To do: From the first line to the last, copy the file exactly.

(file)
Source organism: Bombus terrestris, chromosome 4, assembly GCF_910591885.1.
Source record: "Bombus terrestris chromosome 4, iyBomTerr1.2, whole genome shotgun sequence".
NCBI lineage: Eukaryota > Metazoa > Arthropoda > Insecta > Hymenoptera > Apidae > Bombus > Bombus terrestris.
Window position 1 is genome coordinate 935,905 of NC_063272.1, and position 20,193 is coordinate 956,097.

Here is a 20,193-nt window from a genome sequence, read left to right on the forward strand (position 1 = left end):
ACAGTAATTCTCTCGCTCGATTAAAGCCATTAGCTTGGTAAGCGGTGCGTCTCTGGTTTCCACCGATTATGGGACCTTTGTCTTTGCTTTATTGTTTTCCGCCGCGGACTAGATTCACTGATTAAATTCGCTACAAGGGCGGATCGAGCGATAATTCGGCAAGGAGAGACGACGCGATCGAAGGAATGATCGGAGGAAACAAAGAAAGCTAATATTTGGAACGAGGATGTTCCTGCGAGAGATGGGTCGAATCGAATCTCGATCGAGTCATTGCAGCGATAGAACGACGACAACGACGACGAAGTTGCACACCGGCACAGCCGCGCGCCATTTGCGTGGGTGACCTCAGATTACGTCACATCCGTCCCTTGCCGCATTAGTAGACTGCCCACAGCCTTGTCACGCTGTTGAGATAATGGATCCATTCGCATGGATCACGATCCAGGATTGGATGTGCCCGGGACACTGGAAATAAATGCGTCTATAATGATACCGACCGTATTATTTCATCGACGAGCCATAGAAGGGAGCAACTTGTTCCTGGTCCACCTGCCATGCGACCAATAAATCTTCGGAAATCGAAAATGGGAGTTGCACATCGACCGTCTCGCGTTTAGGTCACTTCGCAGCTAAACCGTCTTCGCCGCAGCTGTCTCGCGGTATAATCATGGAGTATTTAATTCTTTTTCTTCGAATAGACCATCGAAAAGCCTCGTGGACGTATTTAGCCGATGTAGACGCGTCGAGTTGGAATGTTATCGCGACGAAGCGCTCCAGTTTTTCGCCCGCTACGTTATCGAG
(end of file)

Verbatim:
Source organism: Bombus terrestris, chromosome 4, assembly GCF_910591885.1.
Source record: "Bombus terrestris chromosome 4, iyBomTerr1.2, whole genome shotgun sequence".
NCBI lineage: Eukaryota > Metazoa > Arthropoda > Insecta > Hymenoptera > Apidae > Bombus > Bombus terrestris.
Window position 1 is genome coordinate 935,905 of NC_063272.1, and position 20,193 is coordinate 956,097.

Here is a 20,193-nt window from a genome sequence, read left to right on the forward strand (position 1 = left end):
ACAGTAATTCTCTCGCTCGATTAAAGCCATTAGCTTGGTAAGCGGTGCGTCTCTGGTTTCCACCGATTATGGGACCTTTGTCTTTGCTTTATTGTTTTCCGCCGCGGACTAGATTCACTGATTAAATTCGCTACAAGGGCGGATCGAGCGATAATTCGGCAAGGAGAGACGACGCGATCGAAGGAATGATCGGAGGAAACAAAGAAAGCTAATATTTGGAACGAGGATGTTCCTGCGAGAGATGGGTCGAATCGAATCTCGATCGAGTCATTGCAGCGATAGAACGACGACAACGACGACGAAGTTGCACACCGGCACAGCCGCGCGCCATTTGCGTGGGTGACCTCAGATTACGTCACATCCGTCCCTTGCCGCATTAGTAGACTGCCCACAGCCTTGTCACGCTGTTGAGATAATGGATCCATTCGCATGGATCACGATCCAGGATTGGATGTGCCCGGGACACTGGAAATAAATGCGTCTATAATGATACCGACCGTATTATTTCATCGACGAGCCATAGAAGGGAGCAACTTGTTCCTGGTCCACCTGCCATGCGACCAATAAATCTTCGGAAATCGAAAATGGGAGTTGCACATCGACCGTCTCGCGTTTAGGTCACTTCGCAGCTAAACCGTCTTCGCCGCAGCTGTCTCGCGGTATAATCATGGAGTATTTAATTCTTTTTCTTCGAATAGACCATCGAAAAGCCTCGTGGACGTATTTAGCCGATGTAGACGCGTCGAGTTGGAATGTTATCGCGACGAAGCGCTCCAGTTTTTCGCCCGCTACGTTATCGAG